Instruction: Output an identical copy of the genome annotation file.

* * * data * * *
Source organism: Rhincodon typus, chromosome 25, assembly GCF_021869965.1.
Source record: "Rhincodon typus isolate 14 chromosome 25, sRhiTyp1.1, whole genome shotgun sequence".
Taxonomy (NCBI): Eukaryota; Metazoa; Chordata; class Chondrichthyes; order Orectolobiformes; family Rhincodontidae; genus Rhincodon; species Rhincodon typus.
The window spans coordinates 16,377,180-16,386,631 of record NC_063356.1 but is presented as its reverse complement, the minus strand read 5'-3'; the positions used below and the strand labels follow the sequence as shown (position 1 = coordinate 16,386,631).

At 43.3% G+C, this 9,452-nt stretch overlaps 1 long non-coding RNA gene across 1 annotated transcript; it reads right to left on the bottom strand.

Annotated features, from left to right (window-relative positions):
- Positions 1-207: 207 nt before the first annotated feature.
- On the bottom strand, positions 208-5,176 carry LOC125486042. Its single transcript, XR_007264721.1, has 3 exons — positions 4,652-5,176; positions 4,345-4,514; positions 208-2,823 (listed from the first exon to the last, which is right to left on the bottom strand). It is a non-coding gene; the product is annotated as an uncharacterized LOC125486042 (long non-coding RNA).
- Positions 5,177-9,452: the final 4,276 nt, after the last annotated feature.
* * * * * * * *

Source organism: Rhincodon typus, chromosome 25, assembly GCF_021869965.1.
Source record: "Rhincodon typus isolate 14 chromosome 25, sRhiTyp1.1, whole genome shotgun sequence".
Taxonomy (NCBI): Eukaryota; Metazoa; Chordata; class Chondrichthyes; order Orectolobiformes; family Rhincodontidae; genus Rhincodon; species Rhincodon typus.
The window spans coordinates 16,377,180-16,386,631 of record NC_063356.1 but is presented as its reverse complement, the minus strand read 5'-3'; the positions used below and the strand labels follow the sequence as shown (position 1 = coordinate 16,386,631).

At 43.3% G+C, this 9,452-nt stretch overlaps 1 long non-coding RNA gene across 1 annotated transcript; it reads right to left on the bottom strand.

Annotated features, from left to right (window-relative positions):
- Positions 1-207: 207 nt before the first annotated feature.
- On the bottom strand, positions 208-5,176 carry LOC125486042. Its single transcript, XR_007264721.1, has 3 exons — positions 4,652-5,176; positions 4,345-4,514; positions 208-2,823 (listed from the first exon to the last, which is right to left on the bottom strand). It is a non-coding gene; the product is annotated as an uncharacterized LOC125486042 (long non-coding RNA).
- Positions 5,177-9,452: the final 4,276 nt, after the last annotated feature.